Currently viewing the category: "Hummingbird Moths, Sphinx Moths or Hawk Moths"
What's That Bug? does not endorse extermination

Subject: What’s this thing?
Location: Pittston PA
May 10, 2013 5:38 am
Found in NE Pennsylvania near Pittston along the Susquehanna River playing in the mud
Signature: don’t matter

Abbott's Sphinx

Abbott’s Sphinx

Dear don’t matter,
This Sphinx Moth appears to be an Abbott’s Sphinx, however, your photo is lacking in critical detail for us to be certain.  You may read more about the Abbott’s Sphinx on the Sphingidae of the Americas website and you can find out more information on National Moth Week events in your area by visiting the National Moth Week website.

What's That Bug? does not endorse extermination

Subject: Caterpillar mystery answered
Location: Johannesburg, South Africa
May 8, 2013 12:56 am
Hi there
I while ago I asked about a caterpillar that I found. For the life of me I could not find out what it was, but was convinced it would turn into some kind of hawk/sphinx moth.
Luckily a few days later it started to pupate and I figured I would just wait and see what it would turn into. I finally have my answer.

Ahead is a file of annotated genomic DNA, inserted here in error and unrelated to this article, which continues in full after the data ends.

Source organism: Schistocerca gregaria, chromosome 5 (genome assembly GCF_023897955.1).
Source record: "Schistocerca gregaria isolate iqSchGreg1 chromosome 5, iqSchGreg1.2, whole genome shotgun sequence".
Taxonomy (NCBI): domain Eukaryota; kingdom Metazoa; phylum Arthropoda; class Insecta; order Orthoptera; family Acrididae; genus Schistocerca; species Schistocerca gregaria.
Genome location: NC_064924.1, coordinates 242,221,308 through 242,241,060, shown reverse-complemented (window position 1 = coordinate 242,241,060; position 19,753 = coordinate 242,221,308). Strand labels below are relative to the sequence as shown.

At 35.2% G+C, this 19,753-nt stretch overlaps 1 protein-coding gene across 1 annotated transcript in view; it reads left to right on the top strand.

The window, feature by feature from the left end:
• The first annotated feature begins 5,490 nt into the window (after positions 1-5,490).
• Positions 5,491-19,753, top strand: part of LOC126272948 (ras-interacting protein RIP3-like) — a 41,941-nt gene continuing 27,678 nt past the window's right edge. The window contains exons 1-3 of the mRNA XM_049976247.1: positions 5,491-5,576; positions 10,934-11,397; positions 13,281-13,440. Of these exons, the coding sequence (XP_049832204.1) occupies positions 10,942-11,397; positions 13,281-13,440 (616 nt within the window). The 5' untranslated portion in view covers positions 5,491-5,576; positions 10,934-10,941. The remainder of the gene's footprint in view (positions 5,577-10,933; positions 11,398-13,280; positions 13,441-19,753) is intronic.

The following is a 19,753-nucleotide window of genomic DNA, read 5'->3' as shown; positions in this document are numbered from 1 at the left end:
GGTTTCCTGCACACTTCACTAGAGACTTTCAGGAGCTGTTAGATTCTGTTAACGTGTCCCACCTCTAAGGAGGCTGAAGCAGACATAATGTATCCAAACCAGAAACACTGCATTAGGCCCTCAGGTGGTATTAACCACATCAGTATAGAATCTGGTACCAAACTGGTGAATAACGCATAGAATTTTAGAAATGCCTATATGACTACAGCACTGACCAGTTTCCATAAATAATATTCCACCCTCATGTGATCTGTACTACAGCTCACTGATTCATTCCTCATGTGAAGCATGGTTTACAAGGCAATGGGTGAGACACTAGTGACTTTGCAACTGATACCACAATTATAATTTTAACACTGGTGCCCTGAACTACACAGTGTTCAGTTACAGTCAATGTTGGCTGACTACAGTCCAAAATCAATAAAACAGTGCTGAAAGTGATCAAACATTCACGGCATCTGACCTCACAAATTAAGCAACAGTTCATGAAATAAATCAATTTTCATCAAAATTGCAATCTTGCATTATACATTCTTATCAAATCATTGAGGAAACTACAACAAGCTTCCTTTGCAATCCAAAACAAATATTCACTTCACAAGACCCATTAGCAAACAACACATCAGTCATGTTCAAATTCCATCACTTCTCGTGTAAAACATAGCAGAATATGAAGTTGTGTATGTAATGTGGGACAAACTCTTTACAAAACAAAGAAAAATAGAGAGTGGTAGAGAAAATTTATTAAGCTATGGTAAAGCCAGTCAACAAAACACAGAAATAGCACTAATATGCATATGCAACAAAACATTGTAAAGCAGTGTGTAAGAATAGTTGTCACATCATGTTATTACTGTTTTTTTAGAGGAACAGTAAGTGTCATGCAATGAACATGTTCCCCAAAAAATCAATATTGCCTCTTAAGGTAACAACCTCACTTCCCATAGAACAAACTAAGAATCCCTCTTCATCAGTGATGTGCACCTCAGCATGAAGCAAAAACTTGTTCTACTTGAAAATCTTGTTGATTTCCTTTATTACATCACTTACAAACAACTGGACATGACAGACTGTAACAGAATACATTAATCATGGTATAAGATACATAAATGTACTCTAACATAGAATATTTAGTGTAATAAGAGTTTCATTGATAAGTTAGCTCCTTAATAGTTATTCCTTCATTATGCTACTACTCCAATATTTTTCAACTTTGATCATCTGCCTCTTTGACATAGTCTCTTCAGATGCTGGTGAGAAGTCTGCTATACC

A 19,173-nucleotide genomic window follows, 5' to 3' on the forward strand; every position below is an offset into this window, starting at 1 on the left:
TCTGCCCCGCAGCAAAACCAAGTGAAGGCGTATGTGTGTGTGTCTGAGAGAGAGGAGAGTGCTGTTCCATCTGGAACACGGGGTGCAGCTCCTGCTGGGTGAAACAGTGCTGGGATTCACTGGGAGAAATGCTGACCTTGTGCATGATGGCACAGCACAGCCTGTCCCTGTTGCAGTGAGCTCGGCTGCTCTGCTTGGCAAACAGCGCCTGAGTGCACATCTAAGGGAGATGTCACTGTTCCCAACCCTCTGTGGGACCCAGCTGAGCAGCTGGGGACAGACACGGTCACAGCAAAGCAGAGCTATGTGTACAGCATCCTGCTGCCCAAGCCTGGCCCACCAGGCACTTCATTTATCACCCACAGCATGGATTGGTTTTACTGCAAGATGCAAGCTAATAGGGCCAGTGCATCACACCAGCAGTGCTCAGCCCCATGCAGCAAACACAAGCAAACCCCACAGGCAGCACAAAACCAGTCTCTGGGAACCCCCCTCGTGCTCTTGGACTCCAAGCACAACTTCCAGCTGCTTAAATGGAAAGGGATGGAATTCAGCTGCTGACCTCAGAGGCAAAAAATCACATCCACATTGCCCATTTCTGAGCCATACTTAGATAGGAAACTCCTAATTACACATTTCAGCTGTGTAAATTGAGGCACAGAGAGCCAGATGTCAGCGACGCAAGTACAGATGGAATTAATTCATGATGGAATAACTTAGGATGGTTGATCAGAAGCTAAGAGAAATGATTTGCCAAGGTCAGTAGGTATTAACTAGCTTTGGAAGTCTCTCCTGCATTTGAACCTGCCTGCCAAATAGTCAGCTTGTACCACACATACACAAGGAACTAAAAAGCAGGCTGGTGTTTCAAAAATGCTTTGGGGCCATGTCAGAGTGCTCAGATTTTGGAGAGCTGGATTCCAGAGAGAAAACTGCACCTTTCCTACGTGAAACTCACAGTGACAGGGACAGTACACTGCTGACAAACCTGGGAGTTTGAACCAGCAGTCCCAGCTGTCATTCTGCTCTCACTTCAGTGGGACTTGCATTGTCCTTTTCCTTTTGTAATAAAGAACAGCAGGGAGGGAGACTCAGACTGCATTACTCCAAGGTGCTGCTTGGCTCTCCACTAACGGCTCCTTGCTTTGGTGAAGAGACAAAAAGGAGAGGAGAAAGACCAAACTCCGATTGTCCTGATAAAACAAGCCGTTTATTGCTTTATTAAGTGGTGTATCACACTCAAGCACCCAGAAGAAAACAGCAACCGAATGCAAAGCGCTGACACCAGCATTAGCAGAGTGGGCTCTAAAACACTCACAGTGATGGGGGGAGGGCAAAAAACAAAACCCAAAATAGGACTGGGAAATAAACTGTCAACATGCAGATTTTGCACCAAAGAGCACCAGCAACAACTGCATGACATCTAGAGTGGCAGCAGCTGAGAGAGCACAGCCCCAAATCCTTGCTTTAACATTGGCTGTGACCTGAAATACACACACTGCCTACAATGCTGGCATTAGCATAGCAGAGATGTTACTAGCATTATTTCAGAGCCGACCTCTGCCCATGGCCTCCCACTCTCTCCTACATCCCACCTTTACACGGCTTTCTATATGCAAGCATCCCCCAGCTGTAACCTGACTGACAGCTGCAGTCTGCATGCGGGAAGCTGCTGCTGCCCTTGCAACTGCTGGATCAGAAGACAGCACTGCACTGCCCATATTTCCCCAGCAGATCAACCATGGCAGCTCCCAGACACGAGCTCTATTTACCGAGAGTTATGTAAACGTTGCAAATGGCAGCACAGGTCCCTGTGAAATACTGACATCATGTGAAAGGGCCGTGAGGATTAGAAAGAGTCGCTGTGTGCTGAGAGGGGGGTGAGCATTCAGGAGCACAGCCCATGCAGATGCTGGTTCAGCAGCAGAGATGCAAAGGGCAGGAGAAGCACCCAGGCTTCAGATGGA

This gorgeous little critter is a silver striped (aka vine) hawk moth – and he is beautiful!
I have been blessed to find 6 different hawk/sphinx moth species in my garden (johannesburg, south africa) and can now add this little guy to my sightings.
So excited :-)
Signature: Bug lover – Cait Beling

Silver Striped Hawkmoth Caterpillar

Silver Striped Hawkmoth Caterpillar

Dear Cait,
We are terribly sorry if you submitted your identification of the Hornworm to us and we did not respond.  We have a very tiny staff.  Thanks so much for including photos of two stages of the life cycle of the South African Silver Striped Hawkmoth,
Hippotion celerio.  More information on the Silver Striped Hawkmoth can be found on the Sphingidae of the Eastern Palaearctic website.  Also, congratulations on your successful rearing of the adult moth.  Did you get to witness any of the eclosion process?  Do you have a photo of the pupa to include in the posting?

Silver Striped Hawkmoth

Silver Striped Hawkmoth

What's That Bug? does not endorse extermination

Subject: Another unusual moth by by back door
Location: Duncan BC
May 5, 2013 9:11 pm